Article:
Buddhist and Ignostic Demitheisms -
Gautama Buddha famously supposedly takes a middle position on the existence of a creator deity. Story goes, that Buddha is asked if there was a single creator Deity ultimately responsible for the mess we find ourselves in. And Buddha is supposedly omniscient at this point (or rather has all-embracing-knowledge, sarvajnajnana – the difference between Western and Buddhist conceptions of omniscience is an interesting topic in it's own right). Buddha replies that if a man was shot by a poison arrow, he might be anxious on the question of who shot him, but the more pressing concern is getting the poison arrow out, and inquiry into who is responsible can wait until later. Similarly, Buddha argues, we need to escape the bonds of suffering first, and the question of whether a single creator God exists or not is not helpful until, at best, after this process has been completed. Buddha leaves open the possibility that the answer might turn out to be yes, or no, or it's complicated. Perhaps the process of becoming enlightened and escaping suffering will dissolve the question completely. (The story is told in the Cula-Malunkyovada Sutta, as one of the 14 unanswerable question, and some of the others are explicitly stated to be destined to dissolve, if I recall right). Buddha's worry seems not to be about the limits of knowledge, but about what kind of metaphysical disputes are helpful or non-helpful. He refuses to answer about whether the universe is infinite or finite, eternal or not, and whether the self (jiva) is identical to the body or not. He characterizes answers to these as being like a net of theories that can entangle one, and refuses to be “drawn into” the net. This is clearly a different kind of theological non-assertion, from the agnostic and with a different motivation.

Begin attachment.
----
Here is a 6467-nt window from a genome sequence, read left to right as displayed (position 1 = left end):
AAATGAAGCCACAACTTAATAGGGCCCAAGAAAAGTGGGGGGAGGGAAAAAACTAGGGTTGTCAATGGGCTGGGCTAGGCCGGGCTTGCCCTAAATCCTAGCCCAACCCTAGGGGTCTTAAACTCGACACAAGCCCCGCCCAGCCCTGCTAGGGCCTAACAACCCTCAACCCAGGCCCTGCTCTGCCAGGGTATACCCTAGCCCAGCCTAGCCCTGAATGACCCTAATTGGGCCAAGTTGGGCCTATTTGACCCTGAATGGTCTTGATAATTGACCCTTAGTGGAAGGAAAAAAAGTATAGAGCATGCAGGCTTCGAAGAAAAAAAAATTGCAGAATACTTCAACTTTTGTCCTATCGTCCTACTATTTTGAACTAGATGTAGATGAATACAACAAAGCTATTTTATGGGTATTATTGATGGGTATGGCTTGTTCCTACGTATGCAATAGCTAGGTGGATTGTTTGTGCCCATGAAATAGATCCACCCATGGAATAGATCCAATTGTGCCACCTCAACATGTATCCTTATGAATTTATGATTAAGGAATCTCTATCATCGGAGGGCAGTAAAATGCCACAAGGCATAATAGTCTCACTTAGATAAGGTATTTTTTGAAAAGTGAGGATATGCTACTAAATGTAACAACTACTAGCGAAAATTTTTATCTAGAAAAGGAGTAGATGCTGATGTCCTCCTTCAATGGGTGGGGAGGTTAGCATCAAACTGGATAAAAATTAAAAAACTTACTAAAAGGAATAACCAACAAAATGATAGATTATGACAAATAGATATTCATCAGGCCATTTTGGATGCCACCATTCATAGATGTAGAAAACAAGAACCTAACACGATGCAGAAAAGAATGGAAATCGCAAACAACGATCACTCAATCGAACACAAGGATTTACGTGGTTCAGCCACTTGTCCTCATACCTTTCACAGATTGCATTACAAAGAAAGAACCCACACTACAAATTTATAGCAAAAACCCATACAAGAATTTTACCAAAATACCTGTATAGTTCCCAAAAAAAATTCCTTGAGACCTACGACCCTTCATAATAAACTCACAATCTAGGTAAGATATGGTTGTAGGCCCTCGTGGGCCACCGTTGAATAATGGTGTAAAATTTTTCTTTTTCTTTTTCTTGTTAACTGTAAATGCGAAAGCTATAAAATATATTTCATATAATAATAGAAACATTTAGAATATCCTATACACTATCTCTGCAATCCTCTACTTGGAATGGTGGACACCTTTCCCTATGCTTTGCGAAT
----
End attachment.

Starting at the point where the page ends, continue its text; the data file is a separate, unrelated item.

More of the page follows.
A traditional agnostic claims not to know whether God exists or not, but isn't necessarily actively cultivating this absence of knowledge. A Pyrrhonist skeptic takes a more programmatic approach, actively working to cultivate an absence of knowledge and even belief on weighty topics like whether or not God exists. Like Buddha, the Pyrrhonist is trying to avoid being tangled up in nets of theory. The Pyrrhonist skeptic seeks to balance arguments in favor of God's existence with arguments opposing God's existence and thereby come to an “epoche” – or suspension of belief, where balanced between competing considerations one finds one self in a lack of belief. If you find one side of the argument or the other to be overly tempting, you spend extra effort exploring the opposite side to restore balance. If you have insufficient arguments for one side, you employ one or more of the host of “modes” or generic arguments about the limits of human knowledge to help restore balance. The idea here is not at all like modern atheistic skepticism, but rather an active balancing of position in an attempt to “cancel out” both and remain at an extremely refined point of balance. The tradition has a lot of technical language about how to employ non-assertive “sounds” of skepticism “maybe” “perhaps it is so” “I suspend judgment” etc. The idea is that by attaining a very refined mental state of non-judgment, the skeptic will wind up in a fortunate mental state of having minimized their troubles as much as they can. For the Pyrrhonist skeptic taking a middle position between theism and atheism is part of a larger project of programmatically taking middle positions whenever one is able to, and this is though to be personally salutary.